Clinical Research Article | Published:

B-cell-specific accumulation of inclusion bodies loaded with HLA class II molecules in patients with mucolipidosis II (I-cell disease)

Pediatric Research (2018) | Download Citation

Subjects

Abstract

Background

I-cell disease is characterized by the presence of vacuole-like inclusions in lymphocytes. However, the nature and clinical significance of these inclusions have seldom been characterized. In this study, the authors tried to elucidate the distribution in different lymphocyte subpopulations, and the histological nature of the inclusions.

Methods

Blood samples from three unrelated patients were analyzed. Lymphocyte subpopulations were separated using monoclonal antibodies conjugated to immunomagnetic beads. Cytochemical studies were performed using FITC-conjugated lectins. The expressions of surface and cytoplasmic class II molecules were analyzed by flow cytometry.

Results

Virtually all B cells from the patients contained the inclusions. In contrast, CD4+ T cells, CD8+ T cells, natural killer cells, monocytes, or neutrophils did not contain the inclusions. Both fibroblasts and B cells from I-cell patients were stained intensely by multiple FITC-conjugated lectins with distinct binding profiles. The inclusions of B cells were stained intensely by fluorescence-conjugated antibodies against class II antigens.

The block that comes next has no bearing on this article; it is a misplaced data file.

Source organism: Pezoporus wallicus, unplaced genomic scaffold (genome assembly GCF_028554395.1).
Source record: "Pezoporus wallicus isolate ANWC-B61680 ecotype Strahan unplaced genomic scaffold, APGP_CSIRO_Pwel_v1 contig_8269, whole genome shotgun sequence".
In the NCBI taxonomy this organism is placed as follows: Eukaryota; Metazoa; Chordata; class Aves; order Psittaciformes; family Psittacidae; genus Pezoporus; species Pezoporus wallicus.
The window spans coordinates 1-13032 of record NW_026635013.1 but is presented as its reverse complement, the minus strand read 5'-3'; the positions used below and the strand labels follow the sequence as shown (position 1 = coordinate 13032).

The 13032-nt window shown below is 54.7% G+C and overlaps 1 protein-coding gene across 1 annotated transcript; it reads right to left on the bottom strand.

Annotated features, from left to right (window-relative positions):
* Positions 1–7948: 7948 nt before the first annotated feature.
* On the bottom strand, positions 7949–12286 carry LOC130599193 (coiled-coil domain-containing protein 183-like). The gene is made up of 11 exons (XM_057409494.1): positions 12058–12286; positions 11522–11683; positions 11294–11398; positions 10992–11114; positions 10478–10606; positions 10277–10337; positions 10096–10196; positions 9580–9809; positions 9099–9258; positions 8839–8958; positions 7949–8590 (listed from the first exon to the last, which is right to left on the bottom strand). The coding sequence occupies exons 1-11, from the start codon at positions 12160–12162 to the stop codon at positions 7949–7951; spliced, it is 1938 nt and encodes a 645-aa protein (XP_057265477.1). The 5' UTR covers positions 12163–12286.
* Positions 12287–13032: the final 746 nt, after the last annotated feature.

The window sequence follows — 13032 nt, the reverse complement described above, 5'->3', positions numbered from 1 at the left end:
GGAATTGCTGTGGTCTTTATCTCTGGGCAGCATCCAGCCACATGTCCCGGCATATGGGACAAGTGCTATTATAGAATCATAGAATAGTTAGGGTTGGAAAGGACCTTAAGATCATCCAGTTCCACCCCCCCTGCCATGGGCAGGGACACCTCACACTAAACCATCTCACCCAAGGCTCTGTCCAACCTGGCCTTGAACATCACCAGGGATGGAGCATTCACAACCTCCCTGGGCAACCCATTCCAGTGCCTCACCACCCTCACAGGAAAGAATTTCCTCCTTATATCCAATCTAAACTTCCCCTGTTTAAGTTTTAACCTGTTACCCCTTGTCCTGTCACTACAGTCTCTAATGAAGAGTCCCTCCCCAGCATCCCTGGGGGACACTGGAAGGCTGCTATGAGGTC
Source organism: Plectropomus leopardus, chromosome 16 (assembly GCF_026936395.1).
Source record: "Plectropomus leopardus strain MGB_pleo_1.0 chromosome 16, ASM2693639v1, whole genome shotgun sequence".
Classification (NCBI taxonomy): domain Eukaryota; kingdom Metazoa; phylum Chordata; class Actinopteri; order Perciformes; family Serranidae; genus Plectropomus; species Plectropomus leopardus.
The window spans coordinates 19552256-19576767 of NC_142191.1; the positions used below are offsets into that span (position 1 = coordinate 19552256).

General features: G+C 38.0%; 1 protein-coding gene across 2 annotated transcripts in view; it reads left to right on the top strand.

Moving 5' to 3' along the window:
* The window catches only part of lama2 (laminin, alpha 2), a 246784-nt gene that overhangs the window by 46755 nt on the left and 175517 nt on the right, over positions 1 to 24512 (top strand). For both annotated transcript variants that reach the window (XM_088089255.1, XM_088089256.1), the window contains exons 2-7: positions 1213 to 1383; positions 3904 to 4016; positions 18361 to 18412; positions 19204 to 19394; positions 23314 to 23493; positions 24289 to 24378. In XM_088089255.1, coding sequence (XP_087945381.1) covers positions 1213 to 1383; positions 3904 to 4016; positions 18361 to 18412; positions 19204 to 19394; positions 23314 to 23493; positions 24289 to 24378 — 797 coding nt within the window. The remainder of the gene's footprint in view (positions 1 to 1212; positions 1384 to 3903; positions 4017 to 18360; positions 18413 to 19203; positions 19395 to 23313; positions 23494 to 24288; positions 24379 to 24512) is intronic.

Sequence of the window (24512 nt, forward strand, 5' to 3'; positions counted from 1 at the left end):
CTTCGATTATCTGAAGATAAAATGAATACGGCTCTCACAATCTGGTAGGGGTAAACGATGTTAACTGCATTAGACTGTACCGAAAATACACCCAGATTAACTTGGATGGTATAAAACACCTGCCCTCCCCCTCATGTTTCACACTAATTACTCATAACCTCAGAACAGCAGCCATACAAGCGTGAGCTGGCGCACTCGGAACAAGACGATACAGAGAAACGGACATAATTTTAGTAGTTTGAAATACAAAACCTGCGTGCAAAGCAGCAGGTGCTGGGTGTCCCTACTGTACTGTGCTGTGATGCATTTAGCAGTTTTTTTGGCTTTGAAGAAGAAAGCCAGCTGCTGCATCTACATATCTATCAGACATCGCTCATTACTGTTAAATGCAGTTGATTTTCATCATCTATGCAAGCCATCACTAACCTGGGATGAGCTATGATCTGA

Conclusions

Inclusions in I-cell disease reflect the accumulation of HLA class II molecules within B cells. These results suggest a potential role for N-acetylglucosamine-1-phosphotransferase in immune functions. Furthermore, the fact that only B cells contain the inclusions provides a novel diagnostic aid for the diagnosis of I-cell disease.

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Acknowledgements

We would like to thank Ms. Harumi Matsukawa for her excellent technical assistance. This work was supported by a Grant-in-Aid for Scientific Research from the Ministry of Education, Culture, Sports, Science, and Technology of Japan, and a grant from the Ministry of Health, Labour, and Welfare of Japan, Tokyo.

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Affiliations

  1. Department of Pediatrics, School of Medicine, Graduate School of Medical Sciences, Kanazawa University, Kanazawa, Japan

    • Ayano Yokoi
    • , Mondo Kuroda
    • , Yoko Imi-Hashida
    • , Tomoko Toma
    •  & Akihiro Yachie
  2. Division of Clinical Genetics, Multidisciplinary Medical Center, Kanazawa Medical University Hospital, Uchinada, Japan

    • Yo Niida

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Contributions

A.Y. and Y.I.-H.: Provided substantial contributions to the conception and design of the study, the acquisition of data, and the analysis and interpretation of the data. T.T.: Provided critical advice for the technical aspects of the study. M.K.: Drafted the article and revised it critically for important intellectual content. Y.N. and A.Y.: Provided final approval of the version to be published.

Competing interests

The authors declare no competing interests.

Corresponding author

Correspondence to Akihiro Yachie.

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DOI

https://doi.org/10.1038/s41390-018-0234-2